The Lesson In The Story
I have absolutely no doubt people are placed into our lives to give us a different perspective or meaning on who we are or maybe who we thought we were. Some will teach us a lesson we are afraid of learning while others will make us take note of a simple thought and find a solution when we are not sure what to do next.
One of the greatest pieces of advice I learned was from my first landlord, Mike Hogan. As a pillar in our community, some got along with him while others didn’t and he was certainly okay with that. Ever since I was a child, I knew of him only as the man who lived in the gated mansion at the top of the hill. Coming from a lower-middle class family, I had a mixture of being in awe and being petrified by just hearing his name in a conversation. So, the day I had to walk into his office that first time, I didn’t know if I’d be accepted or eaten alive. I had my speech all written out and I tried to be steady as I talked and negotiated potential terms. This was it. There was no back-up plan for me. Tara Plaza was where I wanted to be because this was where I had the best memories of shopping as I was growing up. I felt like Absolutely Her and I belonged in that plaza to make those same imprints on other lives as well. Mr. Hogan intimidated the heck out of me, and I am sure in those first meetings he probably thought my business would not make it past the first six months. Luckily for me (in so many ways), his first instinct of this quiet and shy would-be store owner was wrong as he gave me the chance.
Over time, the intimidation dissipated, and he became my friend of mutual respect and our meetings ended with hugs instead of handshakes. As the 40th anniversary of the plaza approached, I realized I never learned the story of how he created it, if there was one. We invited him to our association meeting and asked the question. In the telling of its history, he gave us some simple, yet powerful advice I still use today. You see, when he was starting out as a real estate developer back in the early 60’s, he built a housing development that sits behind our stores. Back during that time, it was the place to live as they were fresh and modern in their design and the housing market was booming for this area of Papillion. The houses sold and families moved in, but there was a problem.
The issue was in the lesson he then gave us. “Find out what the people want and give it to them.” That simple statement was the beginning of Tara Plaza. Sure, he built places for these families to call home, but they were having to leave our city and drive for a few miles just for basic necessities. There wasn’t anything close by to get everything they needed for their families and their new homes. As any good business owner would do, he listened to their problems and set out to solve them. Soon, right there in their neighborhood, was all they needed. One strip mall held it all - grocery, hardware, craft, clothing and drug stores along with a restaurant and more. He built it for his community.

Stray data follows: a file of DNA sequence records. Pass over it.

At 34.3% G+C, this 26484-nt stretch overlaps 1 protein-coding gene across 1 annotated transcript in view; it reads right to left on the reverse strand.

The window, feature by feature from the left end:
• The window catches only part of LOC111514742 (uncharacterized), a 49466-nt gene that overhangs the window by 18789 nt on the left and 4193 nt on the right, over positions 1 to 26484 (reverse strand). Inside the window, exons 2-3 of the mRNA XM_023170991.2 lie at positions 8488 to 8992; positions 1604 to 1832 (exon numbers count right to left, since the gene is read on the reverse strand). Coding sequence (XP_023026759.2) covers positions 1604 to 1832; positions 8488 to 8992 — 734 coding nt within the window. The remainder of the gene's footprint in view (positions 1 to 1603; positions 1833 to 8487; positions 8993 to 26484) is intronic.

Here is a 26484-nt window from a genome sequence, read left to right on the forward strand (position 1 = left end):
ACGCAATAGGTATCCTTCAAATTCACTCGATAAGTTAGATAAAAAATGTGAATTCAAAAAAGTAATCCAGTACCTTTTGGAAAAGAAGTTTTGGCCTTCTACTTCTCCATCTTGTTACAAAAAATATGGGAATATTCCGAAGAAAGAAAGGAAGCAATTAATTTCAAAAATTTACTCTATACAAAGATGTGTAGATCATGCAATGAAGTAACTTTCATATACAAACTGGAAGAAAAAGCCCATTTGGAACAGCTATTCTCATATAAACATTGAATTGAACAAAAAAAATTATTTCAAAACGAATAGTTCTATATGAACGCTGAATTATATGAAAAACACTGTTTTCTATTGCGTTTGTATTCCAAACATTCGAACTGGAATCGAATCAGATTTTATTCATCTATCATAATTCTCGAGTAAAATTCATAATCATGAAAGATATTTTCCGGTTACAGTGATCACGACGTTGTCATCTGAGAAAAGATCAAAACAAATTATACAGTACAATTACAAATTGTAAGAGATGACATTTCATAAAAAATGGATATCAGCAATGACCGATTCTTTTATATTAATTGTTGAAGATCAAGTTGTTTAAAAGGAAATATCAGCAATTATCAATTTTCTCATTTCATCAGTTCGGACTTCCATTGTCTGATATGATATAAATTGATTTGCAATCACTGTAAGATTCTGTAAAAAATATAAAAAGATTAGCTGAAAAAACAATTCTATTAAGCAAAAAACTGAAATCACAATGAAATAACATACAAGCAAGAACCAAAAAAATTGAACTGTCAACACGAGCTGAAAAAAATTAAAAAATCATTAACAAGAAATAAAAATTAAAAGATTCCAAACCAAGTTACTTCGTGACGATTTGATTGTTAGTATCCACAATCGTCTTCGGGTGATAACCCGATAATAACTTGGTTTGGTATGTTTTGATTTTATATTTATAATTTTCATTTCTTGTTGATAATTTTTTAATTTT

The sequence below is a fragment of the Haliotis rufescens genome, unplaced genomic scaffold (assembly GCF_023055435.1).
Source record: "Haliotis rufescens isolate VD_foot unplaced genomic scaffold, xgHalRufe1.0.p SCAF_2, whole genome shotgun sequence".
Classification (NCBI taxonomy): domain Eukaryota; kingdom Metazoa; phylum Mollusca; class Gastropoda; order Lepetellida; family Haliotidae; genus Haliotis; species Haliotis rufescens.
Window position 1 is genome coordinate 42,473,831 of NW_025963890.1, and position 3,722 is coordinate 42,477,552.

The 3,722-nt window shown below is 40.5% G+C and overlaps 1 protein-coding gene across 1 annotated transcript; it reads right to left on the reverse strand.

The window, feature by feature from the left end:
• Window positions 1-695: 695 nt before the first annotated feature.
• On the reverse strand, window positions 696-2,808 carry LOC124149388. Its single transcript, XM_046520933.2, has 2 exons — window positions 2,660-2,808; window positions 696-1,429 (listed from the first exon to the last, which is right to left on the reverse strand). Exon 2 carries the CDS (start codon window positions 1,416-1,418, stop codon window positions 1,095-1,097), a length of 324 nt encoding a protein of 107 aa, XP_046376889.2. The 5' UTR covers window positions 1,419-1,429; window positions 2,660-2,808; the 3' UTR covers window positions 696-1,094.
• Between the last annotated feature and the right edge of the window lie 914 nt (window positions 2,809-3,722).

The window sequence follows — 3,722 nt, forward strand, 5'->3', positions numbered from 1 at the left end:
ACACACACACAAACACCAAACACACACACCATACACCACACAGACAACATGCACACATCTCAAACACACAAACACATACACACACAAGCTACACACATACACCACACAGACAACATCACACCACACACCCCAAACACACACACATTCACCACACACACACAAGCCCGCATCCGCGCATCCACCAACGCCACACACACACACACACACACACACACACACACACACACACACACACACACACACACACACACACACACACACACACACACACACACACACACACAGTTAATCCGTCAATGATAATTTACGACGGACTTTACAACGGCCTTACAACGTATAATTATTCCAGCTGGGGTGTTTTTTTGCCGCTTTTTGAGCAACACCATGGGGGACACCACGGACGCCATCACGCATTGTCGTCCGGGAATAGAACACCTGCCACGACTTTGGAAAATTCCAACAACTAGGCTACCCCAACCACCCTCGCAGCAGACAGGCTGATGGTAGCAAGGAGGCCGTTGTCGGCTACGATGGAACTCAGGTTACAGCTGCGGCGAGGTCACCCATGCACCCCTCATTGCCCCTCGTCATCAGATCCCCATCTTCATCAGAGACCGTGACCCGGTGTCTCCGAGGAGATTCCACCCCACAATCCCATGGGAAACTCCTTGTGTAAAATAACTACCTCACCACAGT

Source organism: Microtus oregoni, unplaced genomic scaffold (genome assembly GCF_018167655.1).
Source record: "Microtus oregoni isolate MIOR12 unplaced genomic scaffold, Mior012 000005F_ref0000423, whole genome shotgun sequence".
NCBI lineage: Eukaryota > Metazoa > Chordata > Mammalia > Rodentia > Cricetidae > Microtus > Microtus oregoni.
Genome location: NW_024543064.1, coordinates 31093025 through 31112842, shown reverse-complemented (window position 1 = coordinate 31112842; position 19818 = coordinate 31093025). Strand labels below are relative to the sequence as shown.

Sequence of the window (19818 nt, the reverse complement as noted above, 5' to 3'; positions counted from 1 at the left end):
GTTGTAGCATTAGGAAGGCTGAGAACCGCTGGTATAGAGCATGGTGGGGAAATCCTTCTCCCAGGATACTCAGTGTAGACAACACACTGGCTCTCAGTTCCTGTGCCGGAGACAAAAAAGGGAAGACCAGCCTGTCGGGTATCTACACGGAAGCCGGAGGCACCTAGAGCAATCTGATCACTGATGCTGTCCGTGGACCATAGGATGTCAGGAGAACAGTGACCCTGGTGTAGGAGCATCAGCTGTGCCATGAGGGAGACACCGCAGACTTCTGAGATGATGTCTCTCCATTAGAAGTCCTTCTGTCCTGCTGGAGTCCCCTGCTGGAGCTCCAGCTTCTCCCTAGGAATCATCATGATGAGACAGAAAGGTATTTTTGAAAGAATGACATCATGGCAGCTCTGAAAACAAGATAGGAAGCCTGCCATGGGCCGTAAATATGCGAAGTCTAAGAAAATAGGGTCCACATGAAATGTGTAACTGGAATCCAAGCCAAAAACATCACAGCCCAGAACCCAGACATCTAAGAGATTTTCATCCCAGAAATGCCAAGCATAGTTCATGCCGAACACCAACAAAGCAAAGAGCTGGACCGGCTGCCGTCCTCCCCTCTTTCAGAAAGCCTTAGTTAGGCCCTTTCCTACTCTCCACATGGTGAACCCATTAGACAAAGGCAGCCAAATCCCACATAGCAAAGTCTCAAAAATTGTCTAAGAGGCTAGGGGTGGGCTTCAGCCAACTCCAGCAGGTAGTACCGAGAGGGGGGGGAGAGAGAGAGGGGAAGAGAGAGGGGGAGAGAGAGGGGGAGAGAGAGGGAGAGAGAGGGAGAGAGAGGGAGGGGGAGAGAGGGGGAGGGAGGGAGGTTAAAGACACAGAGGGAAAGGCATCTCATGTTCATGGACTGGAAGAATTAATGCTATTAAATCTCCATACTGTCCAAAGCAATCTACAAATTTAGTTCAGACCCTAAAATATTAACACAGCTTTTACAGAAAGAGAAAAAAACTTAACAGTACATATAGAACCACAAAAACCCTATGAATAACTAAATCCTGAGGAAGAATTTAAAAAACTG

It’s not a lesson I have ever taken lightly. Learning what others need is a key component to building a successful business, especially now. Over the past years, there were times I came up with, what I thought, were incredible ideas for Absolutely Her and more recently, AngieKaye. Some took off like crazy, while others just seemed to fizzle out quickly. As I look back on them, the ones that I created based on the needs of my customers and employees were great success stories. Those that just stayed stagnant or died off were those ideas I thought were wanted, but in reality, didn’t solve a problem for anyone, it just sounded good.
Where are you today? Are you building what serves your dreams or are you creating a business to make the lives of those around you easier? Think about that for a minute. Because here’s the deal, and I’m sure you know this, but this is a friendly reminder: in today’s new normal, anyone can shop anywhere. If I need absolutely anything, I can go online and buy it with the click of a button. But is that really fulfilling the needs of YOUR customers?
I’d bet anything that in today’s world, it isn’t the quick click your customers need as they’ve been staying home for the past months. I know I don’t. I’m looking for my safe places again. Those stores where I walk in and they know me. Where I walk in and they ask about my family. Where I walk in and I can feel the anxiety rush out of my body in an instant. But that’s just me – that’s what I’d tell you if you asked.
What would your clients or your employees tell you? Create a quick 10-question survey in Survey Monkey, ask questions on Facebook or ask your customers and employees directly. But most importantly, don’t be afraid to actively listen between the lines of casual conversations you’re having day-to-day, for they can give you tremendous insight. Because a random story you hear today may just set you up for success tomorrow.